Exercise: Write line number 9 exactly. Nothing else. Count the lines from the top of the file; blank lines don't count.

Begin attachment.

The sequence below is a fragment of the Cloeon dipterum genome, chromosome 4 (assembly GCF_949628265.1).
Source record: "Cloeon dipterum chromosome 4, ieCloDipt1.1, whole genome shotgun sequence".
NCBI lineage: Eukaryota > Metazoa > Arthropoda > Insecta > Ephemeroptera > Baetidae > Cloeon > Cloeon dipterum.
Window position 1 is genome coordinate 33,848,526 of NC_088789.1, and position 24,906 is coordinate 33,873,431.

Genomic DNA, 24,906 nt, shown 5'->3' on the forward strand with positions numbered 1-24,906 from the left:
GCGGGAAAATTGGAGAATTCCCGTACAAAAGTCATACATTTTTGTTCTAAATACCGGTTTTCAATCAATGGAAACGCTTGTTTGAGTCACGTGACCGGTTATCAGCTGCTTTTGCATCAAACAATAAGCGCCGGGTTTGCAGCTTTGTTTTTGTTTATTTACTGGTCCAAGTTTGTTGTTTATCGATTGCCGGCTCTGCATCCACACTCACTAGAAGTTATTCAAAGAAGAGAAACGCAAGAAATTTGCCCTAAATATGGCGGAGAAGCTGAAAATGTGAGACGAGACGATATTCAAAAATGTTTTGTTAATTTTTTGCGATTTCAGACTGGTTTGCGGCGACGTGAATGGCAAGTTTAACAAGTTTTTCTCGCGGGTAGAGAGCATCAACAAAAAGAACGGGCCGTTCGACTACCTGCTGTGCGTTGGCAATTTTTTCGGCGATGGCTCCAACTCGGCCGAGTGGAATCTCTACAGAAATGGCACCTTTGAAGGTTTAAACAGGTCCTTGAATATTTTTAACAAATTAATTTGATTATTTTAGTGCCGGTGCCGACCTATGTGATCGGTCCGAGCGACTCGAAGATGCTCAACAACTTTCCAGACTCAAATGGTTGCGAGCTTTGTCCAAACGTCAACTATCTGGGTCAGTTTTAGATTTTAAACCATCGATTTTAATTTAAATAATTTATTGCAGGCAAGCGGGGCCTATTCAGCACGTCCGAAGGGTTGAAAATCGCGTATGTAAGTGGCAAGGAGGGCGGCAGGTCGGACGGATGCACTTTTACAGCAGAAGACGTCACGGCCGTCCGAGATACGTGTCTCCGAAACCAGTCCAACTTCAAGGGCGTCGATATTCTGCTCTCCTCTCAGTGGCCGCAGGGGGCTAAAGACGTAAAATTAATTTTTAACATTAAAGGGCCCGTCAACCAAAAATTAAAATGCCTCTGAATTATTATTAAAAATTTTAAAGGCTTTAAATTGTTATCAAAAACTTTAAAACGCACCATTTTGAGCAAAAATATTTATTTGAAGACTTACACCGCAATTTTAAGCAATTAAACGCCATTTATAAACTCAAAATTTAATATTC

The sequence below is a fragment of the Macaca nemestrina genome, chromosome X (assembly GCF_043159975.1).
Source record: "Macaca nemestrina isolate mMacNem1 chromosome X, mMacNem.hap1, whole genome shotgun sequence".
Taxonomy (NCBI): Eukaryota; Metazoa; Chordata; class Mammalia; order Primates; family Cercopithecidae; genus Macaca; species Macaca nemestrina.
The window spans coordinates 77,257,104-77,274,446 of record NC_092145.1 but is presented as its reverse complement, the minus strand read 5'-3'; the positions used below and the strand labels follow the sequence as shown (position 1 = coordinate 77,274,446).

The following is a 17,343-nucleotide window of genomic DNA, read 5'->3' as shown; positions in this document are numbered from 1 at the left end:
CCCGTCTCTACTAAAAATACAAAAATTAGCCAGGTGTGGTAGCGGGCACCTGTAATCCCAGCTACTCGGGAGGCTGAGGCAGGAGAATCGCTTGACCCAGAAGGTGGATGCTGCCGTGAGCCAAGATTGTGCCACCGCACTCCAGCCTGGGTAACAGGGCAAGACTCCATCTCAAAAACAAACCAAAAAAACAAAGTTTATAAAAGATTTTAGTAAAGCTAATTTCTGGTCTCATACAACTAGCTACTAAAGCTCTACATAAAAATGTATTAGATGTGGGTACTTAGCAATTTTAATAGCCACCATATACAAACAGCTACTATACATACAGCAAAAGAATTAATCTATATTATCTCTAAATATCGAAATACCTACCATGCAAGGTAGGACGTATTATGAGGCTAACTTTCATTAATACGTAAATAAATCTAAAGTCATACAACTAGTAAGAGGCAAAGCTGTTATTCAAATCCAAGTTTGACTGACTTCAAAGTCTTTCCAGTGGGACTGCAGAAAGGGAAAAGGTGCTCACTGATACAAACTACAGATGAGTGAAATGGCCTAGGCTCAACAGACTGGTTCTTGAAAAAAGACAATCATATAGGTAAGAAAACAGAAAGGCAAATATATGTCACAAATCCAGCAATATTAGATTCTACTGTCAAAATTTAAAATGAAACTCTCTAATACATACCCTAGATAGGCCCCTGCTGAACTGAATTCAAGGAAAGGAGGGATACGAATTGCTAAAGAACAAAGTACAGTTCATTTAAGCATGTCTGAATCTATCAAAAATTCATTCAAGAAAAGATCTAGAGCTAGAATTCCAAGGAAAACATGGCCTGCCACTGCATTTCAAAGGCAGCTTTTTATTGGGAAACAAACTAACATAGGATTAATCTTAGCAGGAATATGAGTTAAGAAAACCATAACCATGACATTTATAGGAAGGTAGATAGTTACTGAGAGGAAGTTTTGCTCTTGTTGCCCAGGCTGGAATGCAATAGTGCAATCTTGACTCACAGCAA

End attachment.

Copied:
Taxonomy (NCBI): Eukaryota; Metazoa; Chordata; class Mammalia; order Primates; family Cercopithecidae; genus Macaca; species Macaca nemestrina.